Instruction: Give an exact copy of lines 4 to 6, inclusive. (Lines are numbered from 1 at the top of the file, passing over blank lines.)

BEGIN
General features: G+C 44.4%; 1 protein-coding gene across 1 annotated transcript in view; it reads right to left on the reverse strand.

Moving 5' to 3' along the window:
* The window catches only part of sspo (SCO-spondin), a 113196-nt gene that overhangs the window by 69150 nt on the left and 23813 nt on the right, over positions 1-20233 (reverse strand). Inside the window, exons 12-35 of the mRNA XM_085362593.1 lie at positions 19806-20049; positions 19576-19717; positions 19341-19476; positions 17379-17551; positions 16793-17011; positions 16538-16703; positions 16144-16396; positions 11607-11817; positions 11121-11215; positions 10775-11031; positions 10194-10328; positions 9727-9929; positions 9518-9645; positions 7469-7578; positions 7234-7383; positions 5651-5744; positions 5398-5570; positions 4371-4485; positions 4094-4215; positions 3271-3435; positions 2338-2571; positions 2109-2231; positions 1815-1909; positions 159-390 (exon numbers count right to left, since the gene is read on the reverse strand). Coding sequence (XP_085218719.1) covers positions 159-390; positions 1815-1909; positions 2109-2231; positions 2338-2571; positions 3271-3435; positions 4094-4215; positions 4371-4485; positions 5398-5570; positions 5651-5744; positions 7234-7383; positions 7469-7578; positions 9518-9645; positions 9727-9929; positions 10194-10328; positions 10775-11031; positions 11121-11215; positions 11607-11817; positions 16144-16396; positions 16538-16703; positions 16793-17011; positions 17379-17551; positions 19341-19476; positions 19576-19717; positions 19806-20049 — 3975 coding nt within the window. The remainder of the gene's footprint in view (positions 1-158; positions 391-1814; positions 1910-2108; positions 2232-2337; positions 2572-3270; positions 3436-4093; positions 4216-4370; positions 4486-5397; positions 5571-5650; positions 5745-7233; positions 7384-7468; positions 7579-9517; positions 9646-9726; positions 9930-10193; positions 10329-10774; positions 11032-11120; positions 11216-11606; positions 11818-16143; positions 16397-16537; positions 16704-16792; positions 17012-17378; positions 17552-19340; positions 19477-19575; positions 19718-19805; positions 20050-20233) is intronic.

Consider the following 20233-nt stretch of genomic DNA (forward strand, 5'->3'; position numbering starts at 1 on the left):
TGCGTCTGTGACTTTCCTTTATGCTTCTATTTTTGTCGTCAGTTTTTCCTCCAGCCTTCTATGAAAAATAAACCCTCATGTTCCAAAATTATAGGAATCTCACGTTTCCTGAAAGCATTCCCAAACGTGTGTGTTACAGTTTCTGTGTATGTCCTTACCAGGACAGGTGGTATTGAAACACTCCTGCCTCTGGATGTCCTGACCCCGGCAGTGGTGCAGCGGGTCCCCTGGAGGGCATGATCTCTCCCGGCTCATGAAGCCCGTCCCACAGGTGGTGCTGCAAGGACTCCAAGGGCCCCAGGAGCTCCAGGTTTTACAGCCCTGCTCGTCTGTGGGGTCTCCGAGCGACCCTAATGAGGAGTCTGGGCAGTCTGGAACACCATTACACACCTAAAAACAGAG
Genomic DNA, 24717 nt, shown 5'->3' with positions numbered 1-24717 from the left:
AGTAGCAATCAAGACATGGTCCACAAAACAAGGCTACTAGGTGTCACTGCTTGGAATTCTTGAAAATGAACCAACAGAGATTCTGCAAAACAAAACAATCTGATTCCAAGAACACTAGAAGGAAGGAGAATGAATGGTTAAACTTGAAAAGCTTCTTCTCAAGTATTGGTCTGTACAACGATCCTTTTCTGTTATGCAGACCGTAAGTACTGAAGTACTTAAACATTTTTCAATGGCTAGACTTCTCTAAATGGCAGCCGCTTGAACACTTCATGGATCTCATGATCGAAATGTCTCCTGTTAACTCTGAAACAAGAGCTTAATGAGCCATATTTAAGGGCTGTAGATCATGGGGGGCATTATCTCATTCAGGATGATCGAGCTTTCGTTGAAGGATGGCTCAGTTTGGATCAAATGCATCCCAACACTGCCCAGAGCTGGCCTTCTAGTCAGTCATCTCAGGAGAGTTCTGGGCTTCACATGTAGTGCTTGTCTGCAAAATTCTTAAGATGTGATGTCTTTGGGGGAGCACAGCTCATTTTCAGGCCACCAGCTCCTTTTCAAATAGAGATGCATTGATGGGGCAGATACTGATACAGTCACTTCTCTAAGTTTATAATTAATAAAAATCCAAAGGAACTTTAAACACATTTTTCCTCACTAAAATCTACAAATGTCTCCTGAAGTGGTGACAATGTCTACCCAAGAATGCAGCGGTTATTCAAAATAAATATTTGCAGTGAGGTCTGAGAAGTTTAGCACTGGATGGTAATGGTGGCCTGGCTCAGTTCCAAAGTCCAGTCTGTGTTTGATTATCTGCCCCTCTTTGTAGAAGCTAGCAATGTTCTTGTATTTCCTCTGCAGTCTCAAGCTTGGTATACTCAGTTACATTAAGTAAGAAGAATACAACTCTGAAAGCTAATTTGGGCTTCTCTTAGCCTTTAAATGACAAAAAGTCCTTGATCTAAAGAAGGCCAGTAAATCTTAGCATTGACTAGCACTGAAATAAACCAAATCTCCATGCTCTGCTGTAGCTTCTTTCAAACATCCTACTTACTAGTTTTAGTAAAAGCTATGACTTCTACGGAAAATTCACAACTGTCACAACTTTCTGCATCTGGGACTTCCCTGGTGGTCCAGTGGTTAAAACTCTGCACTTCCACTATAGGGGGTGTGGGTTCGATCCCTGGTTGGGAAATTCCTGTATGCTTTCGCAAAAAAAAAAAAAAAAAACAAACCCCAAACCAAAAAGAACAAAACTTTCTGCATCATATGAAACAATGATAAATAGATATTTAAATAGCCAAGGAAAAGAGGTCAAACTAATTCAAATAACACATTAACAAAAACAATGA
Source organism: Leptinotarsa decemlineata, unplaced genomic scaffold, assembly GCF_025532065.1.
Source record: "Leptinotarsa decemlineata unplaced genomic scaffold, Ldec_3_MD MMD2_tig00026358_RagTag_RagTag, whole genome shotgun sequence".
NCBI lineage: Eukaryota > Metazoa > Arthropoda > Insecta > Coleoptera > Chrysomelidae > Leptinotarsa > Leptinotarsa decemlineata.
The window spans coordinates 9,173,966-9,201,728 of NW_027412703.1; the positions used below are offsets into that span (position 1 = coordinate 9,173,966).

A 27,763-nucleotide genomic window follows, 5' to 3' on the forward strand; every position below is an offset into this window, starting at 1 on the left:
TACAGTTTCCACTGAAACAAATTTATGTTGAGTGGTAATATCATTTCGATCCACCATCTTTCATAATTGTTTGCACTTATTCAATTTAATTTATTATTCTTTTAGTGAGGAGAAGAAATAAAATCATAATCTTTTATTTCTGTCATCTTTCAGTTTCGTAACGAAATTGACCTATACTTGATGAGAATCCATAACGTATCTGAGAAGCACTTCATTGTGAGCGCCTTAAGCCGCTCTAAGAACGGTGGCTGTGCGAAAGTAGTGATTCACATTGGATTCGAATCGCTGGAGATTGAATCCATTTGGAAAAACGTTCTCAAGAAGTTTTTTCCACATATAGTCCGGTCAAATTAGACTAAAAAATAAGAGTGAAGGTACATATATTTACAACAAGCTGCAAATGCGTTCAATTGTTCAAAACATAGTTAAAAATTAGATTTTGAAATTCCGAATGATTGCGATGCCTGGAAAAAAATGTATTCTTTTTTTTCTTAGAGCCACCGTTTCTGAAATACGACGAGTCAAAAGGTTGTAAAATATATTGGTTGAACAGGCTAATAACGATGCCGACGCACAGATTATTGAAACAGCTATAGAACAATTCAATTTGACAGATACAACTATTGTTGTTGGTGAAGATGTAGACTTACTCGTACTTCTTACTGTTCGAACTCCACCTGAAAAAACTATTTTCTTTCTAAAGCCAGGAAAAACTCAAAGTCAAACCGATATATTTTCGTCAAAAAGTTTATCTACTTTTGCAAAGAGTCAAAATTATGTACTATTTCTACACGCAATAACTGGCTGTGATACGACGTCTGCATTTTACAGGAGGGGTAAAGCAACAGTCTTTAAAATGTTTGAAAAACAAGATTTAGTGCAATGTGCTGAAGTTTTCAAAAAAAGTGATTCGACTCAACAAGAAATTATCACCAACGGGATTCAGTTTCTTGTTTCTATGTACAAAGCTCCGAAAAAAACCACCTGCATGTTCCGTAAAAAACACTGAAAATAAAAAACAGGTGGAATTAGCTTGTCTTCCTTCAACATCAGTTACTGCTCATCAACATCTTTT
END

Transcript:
Consider the following 20233-nt stretch of genomic DNA (forward strand, 5'->3'; position numbering starts at 1 on the left):
TGCGTCTGTGACTTTCCTTTATGCTTCTATTTTTGTCGTCAGTTTTTCCTCCAGCCTTCTATGAAAAATAAACCCTCATGTTCCAAAATTATAGGAATCTCACGTTTCCTGAAAGCATTCCCAAACGTGTGTGTTACAGTTTCTGTGTATGTCCTTACCAGGACAGGTGGTATTGAAACACTCCTGCCTCTGGATGTCCTGACCCCGGCAGTGGTGCAGCGGGTCCCCTGGAGGGCATGATCTCTCCCGGCTCATGAAGCCCGTCCCACAGGTGGTGCTGCAAGGACTCCAAGGGCCCCAGGAGCTCCAGGTTTTACAGCCCTGCTCGTCTGTGGGGTCTCCGAGCGACCCTAATGAGGAGTCTGGGCAGTCTGGAACACCATTACACACCTAAAAACAGAG
Genomic DNA, 24717 nt, shown 5'->3' with positions numbered 1-24717 from the left: